The Lizabeth Scott Centennial

Hollywood actress Lizabeth Scott (Emma Matzo, 1922-2015) was born 100 years ago today.

In the 1940s there was inexplicable vogue in pop culture for mannish women with deep voices, thick eye brows, broad shoulders, and sometimes even mustaches. The shoulders were usually achieved by pads, the voices accomplished by booze and smoking. The facial hair could be cultivated, although Joan Crawford seemed to draw it on with a sharpie or glue a mink stole up there. Lauren Bacall was one of this type, though in her earliest films when she was very young she attained a kind of perfect, precarious balance that tipped as soon as she reached majority. Tallulah Bankhead was another by virtue of her voice, which was somewhere North of Louis Armstrong’s. Veronica Lake’s voice wasn’t husky like that, but it seemed to be in as low a register as she could get it, like a mom reading a bed time story about giants. At any rate, this was the landscape that Scott walked into, and her natural attributes sent her directly to the top for a few years.

Scott was from Eastern European stock in working class Scranton, where her father owned a store. School plays led to regional stock theatre, which led to modeling in New York, and roles in the touring production of Hellzapopin’ (1940-42), an off Broadway production of Rain (1942, as the lead Sadie Thompson), and the original Broadway production of The Skin of Our Teeth (1942-43, understudying for Bankhead as Sabina). Some have speculated that the Bankhead-Scott relationship inspired the characters in All About Eve (1950). Her professional name was drawn from the rival Monarchs in Maxwell Anderson’s Mary, Queen of Scots.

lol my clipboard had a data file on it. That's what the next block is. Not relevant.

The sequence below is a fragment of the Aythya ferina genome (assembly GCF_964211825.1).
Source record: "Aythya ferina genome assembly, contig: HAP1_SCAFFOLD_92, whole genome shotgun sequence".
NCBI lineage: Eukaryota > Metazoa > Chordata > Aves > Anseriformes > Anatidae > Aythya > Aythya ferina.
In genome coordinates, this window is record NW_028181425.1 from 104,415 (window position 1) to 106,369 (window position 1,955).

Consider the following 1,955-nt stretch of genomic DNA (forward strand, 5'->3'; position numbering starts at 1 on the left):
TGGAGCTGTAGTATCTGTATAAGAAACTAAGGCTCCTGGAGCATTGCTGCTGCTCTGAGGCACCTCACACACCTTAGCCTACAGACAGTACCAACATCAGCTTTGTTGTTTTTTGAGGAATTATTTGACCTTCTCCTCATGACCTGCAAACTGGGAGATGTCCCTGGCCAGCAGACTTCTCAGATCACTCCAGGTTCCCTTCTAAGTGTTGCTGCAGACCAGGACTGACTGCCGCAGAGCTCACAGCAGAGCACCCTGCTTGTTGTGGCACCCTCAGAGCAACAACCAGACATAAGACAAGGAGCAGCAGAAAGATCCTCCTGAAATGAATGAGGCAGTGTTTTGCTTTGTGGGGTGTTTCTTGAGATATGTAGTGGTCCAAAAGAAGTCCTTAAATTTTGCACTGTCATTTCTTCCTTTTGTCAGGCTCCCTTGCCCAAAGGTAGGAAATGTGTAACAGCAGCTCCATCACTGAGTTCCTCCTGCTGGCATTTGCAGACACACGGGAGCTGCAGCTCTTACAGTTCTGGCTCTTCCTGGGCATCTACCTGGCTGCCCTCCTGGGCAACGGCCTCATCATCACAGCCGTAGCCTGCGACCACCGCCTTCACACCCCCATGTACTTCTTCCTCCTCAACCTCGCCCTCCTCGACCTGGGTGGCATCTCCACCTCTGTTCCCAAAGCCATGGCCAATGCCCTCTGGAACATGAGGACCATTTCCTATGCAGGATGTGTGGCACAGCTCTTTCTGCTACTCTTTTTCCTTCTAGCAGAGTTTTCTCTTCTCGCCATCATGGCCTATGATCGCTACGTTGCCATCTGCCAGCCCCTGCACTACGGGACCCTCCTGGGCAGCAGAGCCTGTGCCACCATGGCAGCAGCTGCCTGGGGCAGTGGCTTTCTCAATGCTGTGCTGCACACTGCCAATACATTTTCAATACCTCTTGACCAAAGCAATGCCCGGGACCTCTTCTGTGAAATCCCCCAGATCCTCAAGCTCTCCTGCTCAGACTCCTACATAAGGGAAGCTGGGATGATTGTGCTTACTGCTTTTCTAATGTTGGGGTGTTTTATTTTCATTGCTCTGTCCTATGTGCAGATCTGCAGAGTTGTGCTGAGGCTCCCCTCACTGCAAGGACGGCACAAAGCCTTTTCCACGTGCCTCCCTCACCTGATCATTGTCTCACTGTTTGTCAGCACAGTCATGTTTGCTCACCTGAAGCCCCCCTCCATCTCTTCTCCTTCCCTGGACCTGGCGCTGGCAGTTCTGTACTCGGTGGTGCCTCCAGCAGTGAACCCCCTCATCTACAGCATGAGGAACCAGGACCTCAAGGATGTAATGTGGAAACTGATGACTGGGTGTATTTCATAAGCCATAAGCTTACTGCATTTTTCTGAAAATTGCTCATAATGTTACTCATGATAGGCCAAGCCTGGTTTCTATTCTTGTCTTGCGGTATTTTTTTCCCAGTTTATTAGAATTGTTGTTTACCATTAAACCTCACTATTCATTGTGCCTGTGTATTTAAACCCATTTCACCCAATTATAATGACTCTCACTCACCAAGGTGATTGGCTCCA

Then Hollywood. One thinks of Scott almost exclusively as a film noir star; over three quarters of her movies were in that genre. In The Strange Love of Martha Ivers (1946), her second film, she holds her own in an ensemble that includes Barbara Stanwyck, Van Heflin, and Kirk Douglas (in his first movie role). While her usual fare was femme fatales in stuff like Dead Reckoning (1947) with Humphrey Bogart and Dark City (1950) with Charlton Heston, the work of hers I know best (not surprisingly) is in later films like Scared Stiff (1953) with Dean Martin and Jerry Lewis, and Loving You (1957) with Elvis Presley.

Throughout her screen career, Scott’s main advocate and supporter was producer Hal B. Wallis, with whom most biographers agree she was having a long term affair, though he was married to Louise Fazenda at the time. The pair had met at her 21st birthday at the Stork Club. She also dated a large number of her male co-stars. In the mid ’50s an article in Confidential magazine claimed that she ran in lesbian circles and that her name was found in the address book of people running a prostitution ring, for which she sued for liable. At around this time, she decided to drop out of the movies and attempted to become a nightclub singer/recording artist, though that proved a dead end. After three television guest shots in the ’60s, she came to film for one final performance, in the wonderful 1972 comedy thriller Pulp with Michael Caine, Mickey Rooney, and Lionel Stander. She was only 40 years old the time, but it was her last hurrah. That was 50 years ago! She spent her remaining years as a recluse, although we are delighted to learn that David Patrick Columbia of New York Social Diary was an intimate during these years. She was 92 at the time of her passing.